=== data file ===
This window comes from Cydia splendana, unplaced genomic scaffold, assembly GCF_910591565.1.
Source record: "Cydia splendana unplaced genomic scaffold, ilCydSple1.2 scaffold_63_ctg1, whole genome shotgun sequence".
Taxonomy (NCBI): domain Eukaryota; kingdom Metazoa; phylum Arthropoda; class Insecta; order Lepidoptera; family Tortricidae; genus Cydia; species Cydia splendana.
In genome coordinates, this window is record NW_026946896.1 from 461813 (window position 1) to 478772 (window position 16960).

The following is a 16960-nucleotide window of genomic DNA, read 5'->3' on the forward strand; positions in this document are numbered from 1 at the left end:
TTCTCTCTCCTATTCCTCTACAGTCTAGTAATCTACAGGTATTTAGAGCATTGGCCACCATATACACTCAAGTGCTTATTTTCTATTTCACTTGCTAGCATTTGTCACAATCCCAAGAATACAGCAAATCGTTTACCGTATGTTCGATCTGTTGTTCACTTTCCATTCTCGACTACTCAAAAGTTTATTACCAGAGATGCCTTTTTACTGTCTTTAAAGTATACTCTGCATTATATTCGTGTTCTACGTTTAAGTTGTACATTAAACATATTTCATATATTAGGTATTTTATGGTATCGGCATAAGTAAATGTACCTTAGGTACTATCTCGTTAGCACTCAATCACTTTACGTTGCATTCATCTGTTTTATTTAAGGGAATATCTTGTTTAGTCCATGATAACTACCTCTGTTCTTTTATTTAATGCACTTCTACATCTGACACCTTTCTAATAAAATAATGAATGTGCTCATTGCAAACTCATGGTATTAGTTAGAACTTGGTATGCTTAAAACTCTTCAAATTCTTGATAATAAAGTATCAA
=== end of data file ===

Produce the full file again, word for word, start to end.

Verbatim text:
This window comes from Cydia splendana, unplaced genomic scaffold, assembly GCF_910591565.1.
Source record: "Cydia splendana unplaced genomic scaffold, ilCydSple1.2 scaffold_63_ctg1, whole genome shotgun sequence".
Taxonomy (NCBI): domain Eukaryota; kingdom Metazoa; phylum Arthropoda; class Insecta; order Lepidoptera; family Tortricidae; genus Cydia; species Cydia splendana.
In genome coordinates, this window is record NW_026946896.1 from 461813 (window position 1) to 478772 (window position 16960).

The following is a 16960-nucleotide window of genomic DNA, read 5'->3' on the forward strand; positions in this document are numbered from 1 at the left end:
TTCTCTCTCCTATTCCTCTACAGTCTAGTAATCTACAGGTATTTAGAGCATTGGCCACCATATACACTCAAGTGCTTATTTTCTATTTCACTTGCTAGCATTTGTCACAATCCCAAGAATACAGCAAATCGTTTACCGTATGTTCGATCTGTTGTTCACTTTCCATTCTCGACTACTCAAAAGTTTATTACCAGAGATGCCTTTTTACTGTCTTTAAAGTATACTCTGCATTATATTCGTGTTCTACGTTTAAGTTGTACATTAAACATATTTCATATATTAGGTATTTTATGGTATCGGCATAAGTAAATGTACCTTAGGTACTATCTCGTTAGCACTCAATCACTTTACGTTGCATTCATCTGTTTTATTTAAGGGAATATCTTGTTTAGTCCATGATAACTACCTCTGTTCTTTTATTTAATGCACTTCTACATCTGACACCTTTCTAATAAAATAATGAATGTGCTCATTGCAAACTCATGGTATTAGTTAGAACTTGGTATGCTTAAAACTCTTCAAATTCTTGATAATAAAGTATCAA